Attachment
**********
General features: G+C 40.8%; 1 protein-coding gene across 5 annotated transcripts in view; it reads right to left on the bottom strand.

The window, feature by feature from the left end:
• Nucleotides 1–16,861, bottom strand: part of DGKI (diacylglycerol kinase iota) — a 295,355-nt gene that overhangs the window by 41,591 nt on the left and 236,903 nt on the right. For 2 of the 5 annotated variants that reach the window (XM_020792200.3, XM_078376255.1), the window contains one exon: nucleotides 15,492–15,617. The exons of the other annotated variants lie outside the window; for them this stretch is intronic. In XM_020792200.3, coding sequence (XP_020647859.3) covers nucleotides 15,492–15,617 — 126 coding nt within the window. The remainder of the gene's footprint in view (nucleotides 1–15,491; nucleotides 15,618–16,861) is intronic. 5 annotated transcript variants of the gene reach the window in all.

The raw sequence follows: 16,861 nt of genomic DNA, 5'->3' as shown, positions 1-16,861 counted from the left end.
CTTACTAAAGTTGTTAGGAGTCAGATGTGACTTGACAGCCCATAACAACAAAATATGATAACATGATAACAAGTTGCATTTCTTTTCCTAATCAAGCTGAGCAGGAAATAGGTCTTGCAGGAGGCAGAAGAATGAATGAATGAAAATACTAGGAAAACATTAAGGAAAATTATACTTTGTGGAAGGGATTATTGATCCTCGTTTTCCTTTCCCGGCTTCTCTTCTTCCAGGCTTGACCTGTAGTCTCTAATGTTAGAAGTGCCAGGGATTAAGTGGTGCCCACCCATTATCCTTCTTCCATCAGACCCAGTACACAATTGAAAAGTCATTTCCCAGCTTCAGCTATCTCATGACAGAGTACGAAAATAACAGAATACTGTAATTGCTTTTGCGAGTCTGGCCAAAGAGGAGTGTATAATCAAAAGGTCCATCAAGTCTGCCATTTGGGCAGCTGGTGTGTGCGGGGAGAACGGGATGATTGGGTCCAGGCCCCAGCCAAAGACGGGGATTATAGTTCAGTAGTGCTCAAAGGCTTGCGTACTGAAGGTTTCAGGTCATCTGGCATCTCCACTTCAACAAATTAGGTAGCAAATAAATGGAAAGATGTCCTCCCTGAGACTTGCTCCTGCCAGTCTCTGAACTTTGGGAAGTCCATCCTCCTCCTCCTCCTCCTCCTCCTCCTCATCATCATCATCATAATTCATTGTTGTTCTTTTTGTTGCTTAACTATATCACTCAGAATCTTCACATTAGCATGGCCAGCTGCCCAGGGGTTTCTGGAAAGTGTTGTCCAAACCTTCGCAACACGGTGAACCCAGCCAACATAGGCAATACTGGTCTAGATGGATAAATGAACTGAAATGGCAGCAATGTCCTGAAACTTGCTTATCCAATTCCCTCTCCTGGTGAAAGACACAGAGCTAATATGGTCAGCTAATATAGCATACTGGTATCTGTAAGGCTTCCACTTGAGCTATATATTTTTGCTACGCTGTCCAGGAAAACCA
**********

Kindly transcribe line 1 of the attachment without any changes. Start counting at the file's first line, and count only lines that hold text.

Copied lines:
General features: G+C 40.8%; 1 protein-coding gene across 5 annotated transcripts in view; it reads right to left on the bottom strand.